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Comment African market?? (Score 2, Insightful) 497

Ubisoft can kiss any ideas about tapping into the african market goodbye.. South Africa, which has one of the more "advanced" telecommunication networks in Africa has less than 10% of its population on Internet, and most of those are dial-ups. The rest of Africa is so far in the dark that the countries finally embracing the world of Internet are bypassing fixed lines and going straight for cellphones.. I can hardly see them jumping on this idea soon.. Long story short : Permanent internet requirement == no 3rd World users

Comment Gaming compared to other entertainment avenues (Score 2, Interesting) 190

You can compare gaming to the movie and TV industry. Games designed with no end in sight are like TV shows whose life is controlled by the interest of the public, where other games with definite endings could be compared to movies. Sure TV shows do give you that feeling of really getting to grips with the characters and the story, and lore.. But who turns down a great Movie for that dose of fast paced intense action? If gaming with set endings ever came to an end, it would truly be a horrible state of affairs for the gaming world. IMHO that feeling of "clocking" a game should never vanish.

Comment South African WoW player (Score 3, Informative) 125

Blizzard did in fact try to take some measures a couple of years ago regarding South Africa and our fleet of Private Servers. Because of the high volume of "private servers" in SA (hosting all of Blizzards games [starcraft, d1,d2,War3, and WoW]) Blizzard threatened not to ship WoW - The Burning Crusade to South Africa. This fell through as the game was oddly enough available in Zimbabwe, and so suppliers were just importing the game. This being said, one of the main reasons PS exist in SA is because our pings to Blizzard servers(and everywhere else in the world) usually vary between 600-1200ms. It can be lowered to 350, but this requires a purchase of an unshaped account (which sells for over R125 per gig). So instead, SA gamers choose to rather enjoy a lag free game, rather than a full feature game. And with local bandwidth costing almost 10% of our "blended" bandwidth some players are almost forced into using PS. I'm not saying that this is a valid excuse to host PS, but sometimes when you are forced into a corner, you just have to make do with what you have.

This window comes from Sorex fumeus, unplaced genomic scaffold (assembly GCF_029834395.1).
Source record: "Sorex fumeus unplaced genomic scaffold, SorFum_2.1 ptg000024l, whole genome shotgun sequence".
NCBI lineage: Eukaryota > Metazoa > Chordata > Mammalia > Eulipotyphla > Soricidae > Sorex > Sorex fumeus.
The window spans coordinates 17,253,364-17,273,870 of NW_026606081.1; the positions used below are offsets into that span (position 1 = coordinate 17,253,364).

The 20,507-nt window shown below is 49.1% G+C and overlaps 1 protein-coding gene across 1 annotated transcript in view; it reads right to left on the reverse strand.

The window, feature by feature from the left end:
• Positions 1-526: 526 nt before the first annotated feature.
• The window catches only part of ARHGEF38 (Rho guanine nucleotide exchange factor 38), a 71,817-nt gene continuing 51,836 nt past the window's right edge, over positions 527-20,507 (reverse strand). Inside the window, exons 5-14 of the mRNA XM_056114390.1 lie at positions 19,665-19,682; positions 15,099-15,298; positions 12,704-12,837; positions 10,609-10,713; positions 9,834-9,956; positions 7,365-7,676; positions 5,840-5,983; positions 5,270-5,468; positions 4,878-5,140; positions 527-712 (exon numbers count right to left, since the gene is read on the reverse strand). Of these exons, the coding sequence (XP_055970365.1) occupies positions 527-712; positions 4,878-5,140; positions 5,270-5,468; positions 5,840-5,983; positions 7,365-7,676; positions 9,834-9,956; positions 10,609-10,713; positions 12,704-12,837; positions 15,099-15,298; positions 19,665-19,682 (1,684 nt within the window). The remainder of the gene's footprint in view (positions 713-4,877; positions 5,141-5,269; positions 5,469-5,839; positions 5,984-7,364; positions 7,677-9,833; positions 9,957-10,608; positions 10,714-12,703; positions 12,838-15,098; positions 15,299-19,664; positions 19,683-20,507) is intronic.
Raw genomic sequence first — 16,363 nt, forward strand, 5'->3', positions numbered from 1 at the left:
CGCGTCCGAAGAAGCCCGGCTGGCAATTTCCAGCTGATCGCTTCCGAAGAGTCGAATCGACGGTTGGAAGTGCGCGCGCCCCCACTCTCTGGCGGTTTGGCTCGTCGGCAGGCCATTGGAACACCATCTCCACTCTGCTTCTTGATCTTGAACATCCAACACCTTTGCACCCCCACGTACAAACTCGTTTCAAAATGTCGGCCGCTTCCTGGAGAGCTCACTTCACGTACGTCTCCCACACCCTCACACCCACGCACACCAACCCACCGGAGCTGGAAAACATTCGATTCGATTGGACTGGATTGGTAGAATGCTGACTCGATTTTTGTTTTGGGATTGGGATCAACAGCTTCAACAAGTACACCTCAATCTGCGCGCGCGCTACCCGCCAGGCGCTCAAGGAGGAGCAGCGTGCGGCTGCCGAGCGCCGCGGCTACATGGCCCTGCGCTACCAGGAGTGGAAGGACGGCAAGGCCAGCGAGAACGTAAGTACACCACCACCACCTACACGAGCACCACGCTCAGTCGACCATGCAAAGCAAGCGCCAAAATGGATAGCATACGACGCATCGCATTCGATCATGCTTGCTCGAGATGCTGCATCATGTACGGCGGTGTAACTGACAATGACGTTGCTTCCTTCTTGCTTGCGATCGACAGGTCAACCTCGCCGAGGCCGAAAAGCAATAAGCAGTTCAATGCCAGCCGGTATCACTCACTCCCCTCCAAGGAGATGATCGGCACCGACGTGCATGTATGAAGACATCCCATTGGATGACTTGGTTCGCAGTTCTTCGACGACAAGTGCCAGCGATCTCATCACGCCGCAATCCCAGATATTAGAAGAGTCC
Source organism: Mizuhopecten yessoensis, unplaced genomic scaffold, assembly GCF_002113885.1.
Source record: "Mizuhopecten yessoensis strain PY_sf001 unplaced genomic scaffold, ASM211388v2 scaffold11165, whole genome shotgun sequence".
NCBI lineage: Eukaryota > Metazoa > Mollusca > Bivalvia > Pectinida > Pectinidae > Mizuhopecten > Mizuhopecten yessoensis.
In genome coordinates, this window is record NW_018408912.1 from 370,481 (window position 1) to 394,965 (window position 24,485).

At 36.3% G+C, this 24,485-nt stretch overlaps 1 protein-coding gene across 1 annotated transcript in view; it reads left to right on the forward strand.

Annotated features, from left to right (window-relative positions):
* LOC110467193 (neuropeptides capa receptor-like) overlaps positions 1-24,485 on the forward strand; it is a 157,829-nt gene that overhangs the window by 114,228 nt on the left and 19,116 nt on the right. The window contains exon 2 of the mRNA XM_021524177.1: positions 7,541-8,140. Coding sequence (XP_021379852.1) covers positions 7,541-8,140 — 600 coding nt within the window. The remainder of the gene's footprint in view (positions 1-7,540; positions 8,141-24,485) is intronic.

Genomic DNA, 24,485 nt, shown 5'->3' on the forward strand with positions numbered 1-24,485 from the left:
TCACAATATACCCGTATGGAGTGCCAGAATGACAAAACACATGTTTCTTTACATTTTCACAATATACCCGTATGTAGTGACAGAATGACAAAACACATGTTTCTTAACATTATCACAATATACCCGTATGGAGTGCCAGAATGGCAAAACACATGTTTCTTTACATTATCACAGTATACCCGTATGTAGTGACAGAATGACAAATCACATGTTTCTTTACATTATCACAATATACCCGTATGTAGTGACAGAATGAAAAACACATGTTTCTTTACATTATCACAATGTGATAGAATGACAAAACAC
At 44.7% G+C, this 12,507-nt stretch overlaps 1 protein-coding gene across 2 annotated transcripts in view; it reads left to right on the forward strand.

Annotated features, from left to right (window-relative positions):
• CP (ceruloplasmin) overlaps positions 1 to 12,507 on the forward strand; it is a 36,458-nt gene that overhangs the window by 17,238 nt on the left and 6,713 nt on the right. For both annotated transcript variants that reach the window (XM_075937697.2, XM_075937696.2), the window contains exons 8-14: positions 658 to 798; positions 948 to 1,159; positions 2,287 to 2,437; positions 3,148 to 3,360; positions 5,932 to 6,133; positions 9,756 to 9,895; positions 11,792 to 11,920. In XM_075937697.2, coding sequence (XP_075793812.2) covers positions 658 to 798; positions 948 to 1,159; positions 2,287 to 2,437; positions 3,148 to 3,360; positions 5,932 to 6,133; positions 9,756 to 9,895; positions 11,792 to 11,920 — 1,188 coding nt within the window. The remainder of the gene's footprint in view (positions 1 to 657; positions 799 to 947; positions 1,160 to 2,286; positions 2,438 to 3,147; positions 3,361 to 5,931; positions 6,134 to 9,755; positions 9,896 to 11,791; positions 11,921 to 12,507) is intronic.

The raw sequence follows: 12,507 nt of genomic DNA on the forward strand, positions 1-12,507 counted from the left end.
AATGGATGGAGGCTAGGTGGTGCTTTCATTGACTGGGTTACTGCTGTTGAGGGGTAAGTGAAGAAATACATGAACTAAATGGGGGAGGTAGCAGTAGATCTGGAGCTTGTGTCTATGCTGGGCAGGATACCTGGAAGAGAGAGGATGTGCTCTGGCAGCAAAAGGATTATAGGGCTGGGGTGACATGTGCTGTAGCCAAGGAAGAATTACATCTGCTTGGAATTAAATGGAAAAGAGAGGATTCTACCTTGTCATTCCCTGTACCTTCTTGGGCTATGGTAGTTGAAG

Comment Re:I can see the difference between DX9 and DX10 (Score 1) 201

The big advantage of DX 11 is Tesselation / Displacement, Realtime Meshdisplacement and making Normal maps into geometric detail. Here is dx 10 vs dx 11 : Dx 10 : http://www.pcgameshardware.com/screenshots/original/2009/10/Tesselation_aus.jpg Dx 11: http://www.pcgameshardware.com/screenshots/original/2009/10/Tessellation_an.jpg Even with the screenshots of the car in the link mentioned in the article you can see how the water is more interactive to the forces applied to it. But yes, just like the early days of anti-aliasing, this is going to complete rape PC's for a while.

Comment Re:I had TWO attemped burglaries in my life (Score 3, Insightful) 144

Strangely enough I've heard and experience the complete opposite. I've been burglarized twice in my life, and both were done by highly organised crime gangs. Sure your small time druggies are just looking for something to grab so that they can get another hit, but organised gangs will thrive on information like this, to see who is afk and who isn't. And in the end, it will be these guys who will drive away with your flat screen's and suitcases full of everything else thanks to AR. Or maybe the burglar's in South Africa are just smarter than those in Holldand